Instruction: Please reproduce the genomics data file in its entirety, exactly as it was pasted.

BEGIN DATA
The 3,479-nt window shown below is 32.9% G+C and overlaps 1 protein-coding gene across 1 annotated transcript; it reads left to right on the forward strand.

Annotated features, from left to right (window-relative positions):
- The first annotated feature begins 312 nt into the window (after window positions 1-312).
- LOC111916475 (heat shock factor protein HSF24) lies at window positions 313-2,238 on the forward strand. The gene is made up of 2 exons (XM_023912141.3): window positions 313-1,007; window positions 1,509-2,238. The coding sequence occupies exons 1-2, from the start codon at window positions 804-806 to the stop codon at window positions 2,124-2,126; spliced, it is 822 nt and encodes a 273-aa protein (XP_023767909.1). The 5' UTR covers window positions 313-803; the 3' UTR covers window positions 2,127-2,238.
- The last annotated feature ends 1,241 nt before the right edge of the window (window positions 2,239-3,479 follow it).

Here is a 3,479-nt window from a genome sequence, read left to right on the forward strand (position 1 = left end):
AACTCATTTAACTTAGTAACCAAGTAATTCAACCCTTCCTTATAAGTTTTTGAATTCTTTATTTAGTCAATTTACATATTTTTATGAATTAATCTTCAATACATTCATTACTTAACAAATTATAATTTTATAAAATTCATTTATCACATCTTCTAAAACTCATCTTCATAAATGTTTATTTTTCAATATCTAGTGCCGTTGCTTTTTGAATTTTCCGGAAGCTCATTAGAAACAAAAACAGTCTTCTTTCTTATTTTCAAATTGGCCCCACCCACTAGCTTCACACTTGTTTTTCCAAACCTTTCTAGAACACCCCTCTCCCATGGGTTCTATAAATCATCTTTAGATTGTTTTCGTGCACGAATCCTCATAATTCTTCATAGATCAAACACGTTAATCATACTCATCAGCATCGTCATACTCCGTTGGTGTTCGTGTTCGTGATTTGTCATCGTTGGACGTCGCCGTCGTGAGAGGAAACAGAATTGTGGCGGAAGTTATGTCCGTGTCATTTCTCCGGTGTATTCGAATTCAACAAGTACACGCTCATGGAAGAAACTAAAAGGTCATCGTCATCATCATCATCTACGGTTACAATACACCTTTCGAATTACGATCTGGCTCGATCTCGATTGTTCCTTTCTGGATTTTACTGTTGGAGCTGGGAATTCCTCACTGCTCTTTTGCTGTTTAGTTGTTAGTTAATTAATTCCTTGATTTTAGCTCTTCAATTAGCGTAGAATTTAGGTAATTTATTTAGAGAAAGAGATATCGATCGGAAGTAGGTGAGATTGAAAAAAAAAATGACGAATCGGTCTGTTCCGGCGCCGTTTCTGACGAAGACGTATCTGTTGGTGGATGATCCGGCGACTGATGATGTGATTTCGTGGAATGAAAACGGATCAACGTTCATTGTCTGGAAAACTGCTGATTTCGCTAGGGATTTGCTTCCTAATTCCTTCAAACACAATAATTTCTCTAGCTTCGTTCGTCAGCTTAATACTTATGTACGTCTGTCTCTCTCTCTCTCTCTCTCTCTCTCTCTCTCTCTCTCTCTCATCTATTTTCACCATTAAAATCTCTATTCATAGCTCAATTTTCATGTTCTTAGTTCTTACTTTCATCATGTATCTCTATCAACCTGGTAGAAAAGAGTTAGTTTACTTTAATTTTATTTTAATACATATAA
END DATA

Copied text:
The 3,479-nt window shown below is 32.9% G+C and overlaps 1 protein-coding gene across 1 annotated transcript; it reads left to right on the forward strand.

Annotated features, from left to right (window-relative positions):
- The first annotated feature begins 312 nt into the window (after window positions 1-312).
- LOC111916475 (heat shock factor protein HSF24) lies at window positions 313-2,238 on the forward strand. The gene is made up of 2 exons (XM_023912141.3): window positions 313-1,007; window positions 1,509-2,238. The coding sequence occupies exons 1-2, from the start codon at window positions 804-806 to the stop codon at window positions 2,124-2,126; spliced, it is 822 nt and encodes a 273-aa protein (XP_023767909.1). The 5' UTR covers window positions 313-803; the 3' UTR covers window positions 2,127-2,238.
- The last annotated feature ends 1,241 nt before the right edge of the window (window positions 2,239-3,479 follow it).

Here is a 3,479-nt window from a genome sequence, read left to right on the forward strand (position 1 = left end):
AACTCATTTAACTTAGTAACCAAGTAATTCAACCCTTCCTTATAAGTTTTTGAATTCTTTATTTAGTCAATTTACATATTTTTATGAATTAATCTTCAATACATTCATTACTTAACAAATTATAATTTTATAAAATTCATTTATCACATCTTCTAAAACTCATCTTCATAAATGTTTATTTTTCAATATCTAGTGCCGTTGCTTTTTGAATTTTCCGGAAGCTCATTAGAAACAAAAACAGTCTTCTTTCTTATTTTCAAATTGGCCCCACCCACTAGCTTCACACTTGTTTTTCCAAACCTTTCTAGAACACCCCTCTCCCATGGGTTCTATAAATCATCTTTAGATTGTTTTCGTGCACGAATCCTCATAATTCTTCATAGATCAAACACGTTAATCATACTCATCAGCATCGTCATACTCCGTTGGTGTTCGTGTTCGTGATTTGTCATCGTTGGACGTCGCCGTCGTGAGAGGAAACAGAATTGTGGCGGAAGTTATGTCCGTGTCATTTCTCCGGTGTATTCGAATTCAACAAGTACACGCTCATGGAAGAAACTAAAAGGTCATCGTCATCATCATCATCTACGGTTACAATACACCTTTCGAATTACGATCTGGCTCGATCTCGATTGTTCCTTTCTGGATTTTACTGTTGGAGCTGGGAATTCCTCACTGCTCTTTTGCTGTTTAGTTGTTAGTTAATTAATTCCTTGATTTTAGCTCTTCAATTAGCGTAGAATTTAGGTAATTTATTTAGAGAAAGAGATATCGATCGGAAGTAGGTGAGATTGAAAAAAAAAATGACGAATCGGTCTGTTCCGGCGCCGTTTCTGACGAAGACGTATCTGTTGGTGGATGATCCGGCGACTGATGATGTGATTTCGTGGAATGAAAACGGATCAACGTTCATTGTCTGGAAAACTGCTGATTTCGCTAGGGATTTGCTTCCTAATTCCTTCAAACACAATAATTTCTCTAGCTTCGTTCGTCAGCTTAATACTTATGTACGTCTGTCTCTCTCTCTCTCTCTCTCTCTCTCTCTCTCTCTCTCTCTCATCTATTTTCACCATTAAAATCTCTATTCATAGCTCAATTTTCATGTTCTTAGTTCTTACTTTCATCATGTATCTCTATCAACCTGGTAGAAAAGAGTTAGTTTACTTTAATTTTATTTTAATACATATAA